Try Putin? What Nazi hunter Simon Wiesenthal would advise the world

Alexei Nikolsky, Sputnik, Kremlin Pool Photo via Associated Press
Russian President Vladimir Putin in a March 9, 2022, photo.

In his book, “Churchill: Walking With Destiny,” Andrew Roberts quotes Winston Churchill in 1945, after the war had ended, as saying, “From what I’ve seen of our Russian friends, there is nothing I saw that they admire as much as strength and there is nothing for which they have less respect than for weakness, especially military weakness.” Churchill urged the U.S. and Britain “to join in a fraternal association to defend freedom, not only for us and not only for our time, but for a century to come.”

Throughout his amazing life, Churchill made some terrible errors in judgment. But he was right about Germany’s Adolf Hitler and he was right about the Soviet Union’s communist dictator and mass murderer, Joseph Stalin.

Today’s Russian leader, Vladimir Putin, is a product of the KGB. The Soviet Union’s security agency began a year after Stalin’s death in 1953, a successor of the dreaded Cheka, GPU, OGPU, NKGB and NKVD, who dispatched millions of innocent Soviet citizens to their deaths or banished them to inhumane existence in Siberian gulags.

Since Russia began its war in Ukraine on Feb. 24, more than 10 million Ukrainians reportedly have fled their homes, including more than 4 million who are refugees. Among them, more than 2 million of those displaced are children. The United Nations estimates at least 1,000 civilians have been killed and more than 1,700 wounded as the Russian military pulverizes towns.  

As gruesome images from Ukrainian cities make their way around the world — such as those of bodies in Bucha or that of a pregnant woman being carried out on a stretcher from a maternity hospital (she and her unborn child reportedly did not survive) — President Biden and others have called for holding Putin accountable for war crimes and crimes against humanity.

Could it happen? We would have wanted to ask our namesake, Simon Wiesenthal, a man who barely survived the Nazi Holocaust, who, together with his wife, Celia, lost 89 members of their family in the Shoah.

Wiesenthal and a few other survivors of Nazi Germany’s “Final Solution” sought to arrest and try Nazi war criminals who fulfilled Hitler’s vision of a Europe “Judenrein” — that is, free of Jews. He sought to restore the basic foundations of justice that Nazism all but obliterated. Wiesenthal wanted accountable, convicted criminals, not martyrs for extremist causes.

Wiesenthal watched in horror as the post-World War II Nuremburg War Crimes Tribunal turned out to be not the beginning of Nazi war crimes trials, but the end. Yet he never left the battlefield and helped to bring another 1,100 Nazis to justice. 

Wiesenthal died in 2005. Were he alive today, we believe he would make four points regarding Russia’s brutalities in Ukraine:

  1. Wiesenthal often said: “The only difference between communism and Nazism is in theory.” He was born in Buchach, a city that today is a part of Western Ukraine. In 1920, the Soviet Union invaded Buchach and Lvov and the NKVD (Soviet Secret Police) arrested Wiesenthal’s stepfather, who eventually died in prison. His stepbrother was shot and Wiesenthal himself was forced to close his business. All this was before Germany would invade and occupy Lvov and nearby Buchach in 1941.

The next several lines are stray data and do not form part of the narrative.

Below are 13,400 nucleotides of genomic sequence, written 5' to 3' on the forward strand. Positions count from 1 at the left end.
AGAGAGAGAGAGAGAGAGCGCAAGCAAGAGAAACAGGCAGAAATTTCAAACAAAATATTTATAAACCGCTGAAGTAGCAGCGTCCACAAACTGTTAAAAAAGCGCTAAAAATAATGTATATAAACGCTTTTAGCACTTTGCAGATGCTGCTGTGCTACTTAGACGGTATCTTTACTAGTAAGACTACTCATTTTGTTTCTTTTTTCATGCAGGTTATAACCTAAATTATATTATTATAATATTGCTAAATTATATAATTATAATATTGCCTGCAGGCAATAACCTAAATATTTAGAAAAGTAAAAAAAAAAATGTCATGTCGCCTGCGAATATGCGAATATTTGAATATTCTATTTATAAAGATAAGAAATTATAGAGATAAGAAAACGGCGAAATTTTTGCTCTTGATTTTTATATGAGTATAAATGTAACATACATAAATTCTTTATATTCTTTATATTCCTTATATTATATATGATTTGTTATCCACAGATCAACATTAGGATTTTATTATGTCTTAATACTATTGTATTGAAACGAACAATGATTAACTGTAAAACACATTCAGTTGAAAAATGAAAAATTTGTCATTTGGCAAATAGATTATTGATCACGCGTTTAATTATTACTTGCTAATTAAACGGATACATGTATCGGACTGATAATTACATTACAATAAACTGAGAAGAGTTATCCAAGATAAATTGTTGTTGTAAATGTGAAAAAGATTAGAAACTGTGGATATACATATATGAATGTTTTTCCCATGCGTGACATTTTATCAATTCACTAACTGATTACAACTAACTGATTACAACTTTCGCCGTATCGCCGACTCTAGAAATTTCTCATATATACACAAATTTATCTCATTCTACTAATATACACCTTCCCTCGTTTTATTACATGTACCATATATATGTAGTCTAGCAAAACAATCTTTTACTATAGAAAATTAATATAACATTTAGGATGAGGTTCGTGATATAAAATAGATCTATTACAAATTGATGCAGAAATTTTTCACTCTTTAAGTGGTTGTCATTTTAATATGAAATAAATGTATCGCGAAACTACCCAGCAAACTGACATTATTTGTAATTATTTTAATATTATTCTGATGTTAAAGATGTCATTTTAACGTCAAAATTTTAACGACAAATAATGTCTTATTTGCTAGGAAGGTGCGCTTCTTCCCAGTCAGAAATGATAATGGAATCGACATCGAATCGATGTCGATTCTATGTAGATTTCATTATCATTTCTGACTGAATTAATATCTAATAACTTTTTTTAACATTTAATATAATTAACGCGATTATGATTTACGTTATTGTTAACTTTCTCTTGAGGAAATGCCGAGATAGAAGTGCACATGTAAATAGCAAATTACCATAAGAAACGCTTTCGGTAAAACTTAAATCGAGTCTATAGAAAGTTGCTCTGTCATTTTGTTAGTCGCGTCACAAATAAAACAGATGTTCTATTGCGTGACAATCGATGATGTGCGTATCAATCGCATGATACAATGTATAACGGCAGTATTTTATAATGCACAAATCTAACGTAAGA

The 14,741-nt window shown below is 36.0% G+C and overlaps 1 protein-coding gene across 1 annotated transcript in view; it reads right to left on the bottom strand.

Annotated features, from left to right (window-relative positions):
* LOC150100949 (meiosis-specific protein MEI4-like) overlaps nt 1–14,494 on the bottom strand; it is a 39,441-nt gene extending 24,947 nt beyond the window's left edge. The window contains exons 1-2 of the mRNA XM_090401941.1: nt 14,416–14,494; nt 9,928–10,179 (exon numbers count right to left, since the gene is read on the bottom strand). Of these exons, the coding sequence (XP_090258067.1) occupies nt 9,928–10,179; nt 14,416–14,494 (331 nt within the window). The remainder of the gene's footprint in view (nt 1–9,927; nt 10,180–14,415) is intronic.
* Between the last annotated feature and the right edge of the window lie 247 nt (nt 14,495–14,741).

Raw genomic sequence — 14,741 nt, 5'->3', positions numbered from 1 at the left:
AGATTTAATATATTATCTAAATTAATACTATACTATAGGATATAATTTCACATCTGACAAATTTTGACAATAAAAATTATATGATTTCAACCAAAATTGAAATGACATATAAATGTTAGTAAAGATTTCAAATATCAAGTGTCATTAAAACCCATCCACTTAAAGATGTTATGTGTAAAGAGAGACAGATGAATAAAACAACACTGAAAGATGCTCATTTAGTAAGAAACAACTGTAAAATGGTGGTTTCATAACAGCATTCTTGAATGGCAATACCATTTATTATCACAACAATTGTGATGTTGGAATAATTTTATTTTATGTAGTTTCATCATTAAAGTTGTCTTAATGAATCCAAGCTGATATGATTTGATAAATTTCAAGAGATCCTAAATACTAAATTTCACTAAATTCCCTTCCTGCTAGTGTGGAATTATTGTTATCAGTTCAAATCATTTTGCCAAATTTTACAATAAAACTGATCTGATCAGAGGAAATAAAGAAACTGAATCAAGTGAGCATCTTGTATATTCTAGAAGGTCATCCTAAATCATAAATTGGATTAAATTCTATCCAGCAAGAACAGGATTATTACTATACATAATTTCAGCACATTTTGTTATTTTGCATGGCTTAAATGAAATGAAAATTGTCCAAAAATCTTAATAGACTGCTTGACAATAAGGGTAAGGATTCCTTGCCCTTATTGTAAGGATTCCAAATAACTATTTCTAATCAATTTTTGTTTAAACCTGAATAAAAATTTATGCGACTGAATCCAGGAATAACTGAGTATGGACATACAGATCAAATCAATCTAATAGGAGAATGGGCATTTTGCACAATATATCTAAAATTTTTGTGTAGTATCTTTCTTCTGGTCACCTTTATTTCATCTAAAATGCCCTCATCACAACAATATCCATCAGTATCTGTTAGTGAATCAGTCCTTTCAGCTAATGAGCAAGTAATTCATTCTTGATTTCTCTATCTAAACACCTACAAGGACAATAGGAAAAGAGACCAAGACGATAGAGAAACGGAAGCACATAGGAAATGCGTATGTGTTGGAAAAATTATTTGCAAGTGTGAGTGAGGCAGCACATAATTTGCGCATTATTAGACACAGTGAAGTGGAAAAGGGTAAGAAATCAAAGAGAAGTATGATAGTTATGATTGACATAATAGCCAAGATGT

Buchach’s current inhabitants know what befell their fellow citizens at the hands of Putin’s forces around 510 kilometers to the east in Bucha. They know that if Ukraine ultimately falls, if the international community fails to act, such a calamity could befall them.

  1. In 1988, Iraq’s dictator Saddam Hussein unleashed poison gas on Kurdish citizens, causing about 5,000 deaths. The international community’s response was muted and ineffective. Wiesenthal told us then, “Tyrants will interpret the silence of the world as a sign that there is no price to pay for crimes against humanity.” 

With other tyrants watching how the international community responds to Putin’s atrocities — chief among them, China’s President Xi Jinping, Iran’s Ayatollah Ali Khamenei and North Korea’s Kim Jong Un — the price we would all pay if we allow Putin to get away with his crimes would be devastating.

  1. To pursue justice, you need facts, not rhetoric. The U.S., NATO, the European Union and the United Nations should be working with Ukraine to build a case against Putin and those who carry out his orders. What they compile must stand up in not only the court of public opinion, but a court of law.
  1. With a head of state on trial potentially for his life, the judicial venue must be free of political bias. A trial of Putin should be convened by a special United Nations tribunal.

As the unelected ambassador for 6 million Jewish ghosts, Wiesenthal declared that trials of those who are accused of crimes against humanity must serve as a warning to anyone who contemplates similar acts that they, too, will be held accountable. 

Will Putin stand trial? We don’t know, but the echoes of history are warning the world: The price of inaction will be catastrophic and global in scope.

Rabbi Marvin Hier is founder and CEO of the Simon Wiesenthal Center. Rabbi Abraham Cooper is the Center’s associate dean and global social action director.

Tags Adolf Hitler Biden Crimes against humanity Joe Biden Joseph Stalin Nazi Germany Russian invasion of Ukraine Simon Wiesenthal Vladimir Putin War crimes

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